CORN- Nutrition Notes #1
by Larry Zibilske, Ph.D.
Sponsored by TPS Lab
Corn is a staple of American agriculture. In recent years the incentive to grow corn has increased dramatically. As interest in the biofuel market increases, many farmers have increased corn acreage, or shortened rotation plans, and modified production practices to grow more corn. Intensification of corn production is placing much higher demands on soil fertility to keep up with the demand for corn, both grain and stover, for ethanol production. Removal of stover for cellulosic ethanol production means that few nutrients are returned to the soil in the form of crop residues, placing further demands on limited soil reserves of carbon and nutrient pools. Corn has always had high nutrient demands and already puts a great strain on soil and fertilizer nutrient sources. Large quantities of N, P, K, Ca, Mg, and S are removed with the grain and stover. Trace elements are also removed and must be replaced. Trace elements are essential for producing a healthy crop and should be included in soil and plant tissue testing.
Nutrients Removed by Corn Grain and Stover *
|Yield (Tons /A)||N||P2O5||K2O||Ca||Mg||S||Mn||Zn||Fe||B|
Corn grows rapidly and careful planning for nutrition must be done to prevent nutrient deficiencies. Soil testing is necessary to ensure that adequate amounts of nutrients are present in the soil to provide complete nutrition during the critical stages of corn development. Soil testing and fertilization can be done ahead of planting, but if liming is to be done, that’s best done in the fall before a spring planting.
Once plants emerge, close monitoring should be done to see how well the nutrient needs are being met. At three weeks, 8-9 weeks (beginning silk), and at pollination, leaf testing should be done to determine how well nutrient needs are being met. Levels of nutrients determined at each of the stages can tell you whether the crop is on track to meet your yield goal. If a deficiency shows up in the analysis, there is time to remedy the condition before yield losses will occur. Plant testing reveals deficiencies before yield losses occur, and before visual symptoms can be seen. By the time visual symptoms are seen, yield or quality losses are inevitable, but they can be minimized by prompt application of the deficient nutrients. Growers should be acquainted with the common visual symptoms of nutrient deficiencies and scout their fields for problems as the crop develops.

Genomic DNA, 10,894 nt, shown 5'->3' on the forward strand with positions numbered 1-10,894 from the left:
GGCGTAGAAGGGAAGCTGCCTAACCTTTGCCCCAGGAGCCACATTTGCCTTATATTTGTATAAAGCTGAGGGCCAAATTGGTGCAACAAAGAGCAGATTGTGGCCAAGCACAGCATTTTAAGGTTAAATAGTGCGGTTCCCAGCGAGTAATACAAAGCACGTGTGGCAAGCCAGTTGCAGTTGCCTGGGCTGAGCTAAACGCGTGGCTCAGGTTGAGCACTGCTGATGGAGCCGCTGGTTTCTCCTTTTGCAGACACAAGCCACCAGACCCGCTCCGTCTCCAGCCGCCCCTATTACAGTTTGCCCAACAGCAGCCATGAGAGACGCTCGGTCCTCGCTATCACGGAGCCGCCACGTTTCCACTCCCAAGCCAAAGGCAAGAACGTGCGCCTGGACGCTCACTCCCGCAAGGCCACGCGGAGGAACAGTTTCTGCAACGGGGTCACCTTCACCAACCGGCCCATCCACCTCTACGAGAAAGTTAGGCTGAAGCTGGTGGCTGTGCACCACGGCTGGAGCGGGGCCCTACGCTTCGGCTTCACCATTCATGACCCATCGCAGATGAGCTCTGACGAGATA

Nitrogen (N) deficiency is a very common problem because corn needs so much of it and because several mechanisms in the environment can lead to large nitrogen losses. Denitrification and ammonia volatilization can lead to tremendous losses of Nitrogen before the crop can use it. Nitrogen is used in many plant processes and structures, principally in protein production, and any shortage will affect all the other processes. This corn (right photo) is in need of supplemental Nitrogen. Yield losses have already been set by the time these symptoms appear. Prompt application of Nitrogen now will help minimize the loss. Remember that the number of kernels per row that the ear will produce is set early in plant development, so ensuring good fertilization early is the best.
Weather is also a determining factor. Too much, or more commonly lately, too little rain can reduce growth and nutrient uptake, exposing the plants to greater disease and insect pressures. Drought has taken a terrible toll on corn crops in the past few of years. Maintaining good nutrition will help minimize losses due to drought, but water is always the most crucial factor. Plant water uptake is the main path by which nutrients are taken up, if water is in deficit, or if it is of low quality, i.e. salty irrigation water, nutrient uptake will be affected, causing several related nutrient and soil problems.
Water shortage can also lead to fertilizer burn when fertilizer salts cannot be dispersed sufficiently and moved away from plants roots. This concentrates the fertilizer salts around the roots and results in burning.
Phosphorus (P) deficiency occurs frequently because it is needed in relatively large amounts and in the soil, it tends to become chemically tied-up, which reduces its availability to plants. Soil pH is an important factor in predicting whether P will be a nutrition problem. Near neutral pH (6.5-7) is best, less than that, P solubility may be a problem and above 7.5 may also range into P solubility problems. Phosphorus is essential for root development and function. Plants put much energy into finding phosphorus and taking it up from the soil. Soil testing will determine whether your soil pH is a potential problem for P availability, and will estimate how much P your crop will need. Phosphorus chemistry is affected by soil organic matter and humus. In a good crop residue program, more P can be maintained in plant-available forms than in organic matter-depleted soils.